Newspaper article The Evening Standard (London, England)

Many Bars Where MPs Can Raise a Pint of Order

Newspaper article The Evening Standard (London, England)

Many Bars Where MPs Can Raise a Pint of Order

Article excerpt

Byline: QUENTIN LETTS

THERE are Thames views, tidal quantities of cheap beer and no shortage of bar bores. In one of the great misconceptions of our times, Westminster Palace is best known as a Parliament, but for many, it is just one big boozer.

The place has 13 restaurants and eight permanent bars and, in the past eight months, beer consumption (Federation Ale at pound sterling1.60 a subsidised pint) has doubled.

Our legislators now hose back 2,500 pints of bitter a month, inspiring Rochford and Southend East's Tory MP Sir Teddy Taylor to complain about the "multitude of drinking dens" emptying the Commons Chamber. The drinking trend, said the teetotaller, was "very sad, the start of a great tragedy".

Does Tony Blair ever look in for a quick one? The Prime Minister has been seen only once in the main Labour hangout, Strangers' Bar, staying just long enough to take a few sips from a half pint and ask one of his party's notorious boozers: "What are you doing here?" The reply: "Drinking, of course." We offer the following guide to the Palace's many houses of liquid refreshment.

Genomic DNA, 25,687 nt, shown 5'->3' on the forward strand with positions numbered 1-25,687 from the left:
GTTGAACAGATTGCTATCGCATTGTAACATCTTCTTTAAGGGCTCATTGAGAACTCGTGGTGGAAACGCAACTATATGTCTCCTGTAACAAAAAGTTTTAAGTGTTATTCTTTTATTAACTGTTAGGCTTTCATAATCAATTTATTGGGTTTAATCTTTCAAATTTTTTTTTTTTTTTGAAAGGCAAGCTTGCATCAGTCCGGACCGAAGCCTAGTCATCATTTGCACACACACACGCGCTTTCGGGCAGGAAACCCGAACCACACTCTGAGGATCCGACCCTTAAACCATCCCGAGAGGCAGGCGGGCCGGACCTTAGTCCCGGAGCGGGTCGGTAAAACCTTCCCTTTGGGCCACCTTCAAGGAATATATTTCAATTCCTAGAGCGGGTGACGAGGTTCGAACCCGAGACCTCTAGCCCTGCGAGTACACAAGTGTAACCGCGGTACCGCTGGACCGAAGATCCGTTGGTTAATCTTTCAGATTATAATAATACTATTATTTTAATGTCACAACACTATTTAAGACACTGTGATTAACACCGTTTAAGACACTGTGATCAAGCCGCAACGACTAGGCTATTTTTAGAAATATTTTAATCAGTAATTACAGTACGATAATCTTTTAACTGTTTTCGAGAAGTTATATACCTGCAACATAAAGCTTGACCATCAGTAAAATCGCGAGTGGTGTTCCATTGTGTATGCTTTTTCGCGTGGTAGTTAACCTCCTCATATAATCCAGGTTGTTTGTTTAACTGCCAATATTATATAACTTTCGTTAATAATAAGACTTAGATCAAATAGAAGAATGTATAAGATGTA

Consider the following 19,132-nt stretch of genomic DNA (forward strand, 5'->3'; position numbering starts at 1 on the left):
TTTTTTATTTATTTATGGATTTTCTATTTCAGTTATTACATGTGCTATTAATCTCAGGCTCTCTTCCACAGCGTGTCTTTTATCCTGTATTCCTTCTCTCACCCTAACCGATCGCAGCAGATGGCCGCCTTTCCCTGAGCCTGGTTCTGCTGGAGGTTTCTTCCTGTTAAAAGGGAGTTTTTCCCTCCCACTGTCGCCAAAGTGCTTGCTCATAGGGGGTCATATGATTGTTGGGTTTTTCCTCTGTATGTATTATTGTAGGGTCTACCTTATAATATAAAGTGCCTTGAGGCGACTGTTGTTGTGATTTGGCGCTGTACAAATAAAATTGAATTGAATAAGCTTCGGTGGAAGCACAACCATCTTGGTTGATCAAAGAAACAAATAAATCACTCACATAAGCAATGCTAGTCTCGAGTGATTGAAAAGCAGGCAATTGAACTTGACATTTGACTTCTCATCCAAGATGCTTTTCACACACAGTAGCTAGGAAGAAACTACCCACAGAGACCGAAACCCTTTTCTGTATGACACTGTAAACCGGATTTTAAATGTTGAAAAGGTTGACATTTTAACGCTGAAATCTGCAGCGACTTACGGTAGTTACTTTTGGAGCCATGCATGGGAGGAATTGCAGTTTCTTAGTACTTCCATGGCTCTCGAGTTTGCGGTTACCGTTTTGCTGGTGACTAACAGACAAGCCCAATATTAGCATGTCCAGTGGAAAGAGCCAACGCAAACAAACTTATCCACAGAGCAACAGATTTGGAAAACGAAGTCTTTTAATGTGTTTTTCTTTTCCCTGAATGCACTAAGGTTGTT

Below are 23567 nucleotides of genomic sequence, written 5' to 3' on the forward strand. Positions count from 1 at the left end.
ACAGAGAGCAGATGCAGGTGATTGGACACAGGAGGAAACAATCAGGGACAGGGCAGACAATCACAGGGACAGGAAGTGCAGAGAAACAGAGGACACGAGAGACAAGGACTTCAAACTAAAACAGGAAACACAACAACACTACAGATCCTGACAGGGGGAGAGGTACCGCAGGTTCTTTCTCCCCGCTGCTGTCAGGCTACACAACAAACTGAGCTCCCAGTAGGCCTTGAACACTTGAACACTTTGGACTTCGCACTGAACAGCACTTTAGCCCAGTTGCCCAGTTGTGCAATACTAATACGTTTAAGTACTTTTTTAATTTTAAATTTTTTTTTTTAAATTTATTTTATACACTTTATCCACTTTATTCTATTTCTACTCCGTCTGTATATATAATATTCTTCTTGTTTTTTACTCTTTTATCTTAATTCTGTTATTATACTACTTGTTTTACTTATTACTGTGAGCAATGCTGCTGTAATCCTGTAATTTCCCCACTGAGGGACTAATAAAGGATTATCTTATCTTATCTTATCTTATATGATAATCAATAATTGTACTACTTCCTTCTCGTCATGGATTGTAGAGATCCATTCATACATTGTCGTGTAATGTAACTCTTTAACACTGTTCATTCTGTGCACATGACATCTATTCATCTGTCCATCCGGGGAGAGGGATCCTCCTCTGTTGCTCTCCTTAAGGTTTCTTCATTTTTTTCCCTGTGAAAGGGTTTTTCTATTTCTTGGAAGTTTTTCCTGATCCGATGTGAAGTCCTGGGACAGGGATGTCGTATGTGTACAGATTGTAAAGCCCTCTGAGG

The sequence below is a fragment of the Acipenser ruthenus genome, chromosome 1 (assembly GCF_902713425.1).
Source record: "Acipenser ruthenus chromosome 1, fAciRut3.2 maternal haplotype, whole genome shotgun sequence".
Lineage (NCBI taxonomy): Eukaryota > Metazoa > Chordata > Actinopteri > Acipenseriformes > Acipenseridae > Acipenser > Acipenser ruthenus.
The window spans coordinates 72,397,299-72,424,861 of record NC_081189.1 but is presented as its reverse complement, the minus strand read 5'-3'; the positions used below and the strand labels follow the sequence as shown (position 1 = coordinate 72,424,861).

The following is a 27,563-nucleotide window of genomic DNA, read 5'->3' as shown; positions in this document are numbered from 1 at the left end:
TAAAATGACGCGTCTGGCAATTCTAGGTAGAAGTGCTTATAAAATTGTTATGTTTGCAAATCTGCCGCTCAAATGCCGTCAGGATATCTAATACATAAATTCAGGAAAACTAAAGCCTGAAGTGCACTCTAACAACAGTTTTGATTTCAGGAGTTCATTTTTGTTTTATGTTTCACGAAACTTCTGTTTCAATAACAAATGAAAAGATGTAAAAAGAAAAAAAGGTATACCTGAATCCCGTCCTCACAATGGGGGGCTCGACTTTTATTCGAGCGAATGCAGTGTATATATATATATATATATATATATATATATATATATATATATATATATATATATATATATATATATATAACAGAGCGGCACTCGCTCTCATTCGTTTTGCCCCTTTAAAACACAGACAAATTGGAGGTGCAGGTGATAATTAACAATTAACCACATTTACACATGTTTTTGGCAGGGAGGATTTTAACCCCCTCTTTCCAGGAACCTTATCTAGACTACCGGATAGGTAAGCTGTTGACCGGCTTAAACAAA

Strangers' Bar

"Westminster's best clearing house for gossip" or "a ghastly working men's club", depending on who you speak to. Known as "the Kremlin", such is its popularity with Labour MPs. Ran out of champagne when Peter Mandelson resigned as Northern Ireland Secretary. In good weather, drinks can be taken onto the Commons Terrace (which, in addition, has its own cafeteria).

Regulars: Labour "ladettes" Helen Clark and Jane Griffiths. Lib-Dem leader Charles Kennedy (good customer).

Occasional visits from John Prescott, Gordon Brown.

Annie's Bar

Named after a pre-war barmaid, it is open to MPs and lobby reporters.

Airless and so small the pool table does not really fit. Some say it has a curse. …

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